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hull plank replacement

PostPosted: Thu Apr 13, 2006 5:57 pm
by jim
I am most likely going to replace the two bottom planks on my 1958 sea lancer. It looks like the planks on the boat are made of one piece that is as long as the boat. I dont know of any place to get marine plywood that long and assume that I will have to use two or more separate pieces. How have others dealt with this? Would I use butt joints over a rib? Thanks, Jim

PostPosted: Thu Apr 13, 2006 7:07 pm
by txcaptdan
All planks on these style boats are scarfed together, Planks are ground across at an angle usually about 4" back from edge and mated together. These joints were then glued and screwed to ribs.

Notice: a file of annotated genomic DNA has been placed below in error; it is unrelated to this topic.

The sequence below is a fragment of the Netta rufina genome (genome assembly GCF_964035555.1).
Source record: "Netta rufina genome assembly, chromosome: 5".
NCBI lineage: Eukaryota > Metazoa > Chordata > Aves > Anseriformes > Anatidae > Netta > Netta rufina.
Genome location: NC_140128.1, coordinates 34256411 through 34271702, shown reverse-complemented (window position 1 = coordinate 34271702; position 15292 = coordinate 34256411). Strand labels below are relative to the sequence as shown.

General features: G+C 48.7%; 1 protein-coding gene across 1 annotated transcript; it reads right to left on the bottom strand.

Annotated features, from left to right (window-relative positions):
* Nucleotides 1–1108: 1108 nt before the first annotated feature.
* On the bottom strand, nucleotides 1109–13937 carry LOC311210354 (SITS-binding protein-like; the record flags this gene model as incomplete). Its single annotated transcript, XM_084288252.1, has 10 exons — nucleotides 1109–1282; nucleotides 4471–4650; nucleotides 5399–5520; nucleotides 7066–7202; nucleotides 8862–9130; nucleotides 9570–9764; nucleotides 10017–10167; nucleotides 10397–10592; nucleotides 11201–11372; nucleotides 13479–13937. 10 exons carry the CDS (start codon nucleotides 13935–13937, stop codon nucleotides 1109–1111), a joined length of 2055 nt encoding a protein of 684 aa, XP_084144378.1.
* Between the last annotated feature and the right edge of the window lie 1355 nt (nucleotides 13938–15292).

The glue used on these scarfs on many boats has started to dissolve, I have had several scarf failures and when those came apart there was no evidence of glue of any kind. And for some unknown reason the factory set them so that they open into the force of the water instead of the other way. I think 50 + years on most of these hulls has outlived the original glue. Everyone should be aware of this and keep a close eye on any scarf joint that starts to show itself under paint or varnish.
Here are a couple of shots showing scarfs, one from a boat I owned that had a major scarf failure and sank- green bottom where you can clearly see factory scarf face that showed no evidence of glue, it opened into the water and broke back to next strongest rib. and the other shot of repairs being made on my current hull with new scafs visible.

You can remove any bad panel until you get to solid wood and create your own scarf there. Hope this helps. there were no butt blocks that I an aware of.


PostPosted: Fri Apr 14, 2006 4:17 pm
by jim
That is a big help. It makes a lot of sense to use scarf joints. Thanks, Jim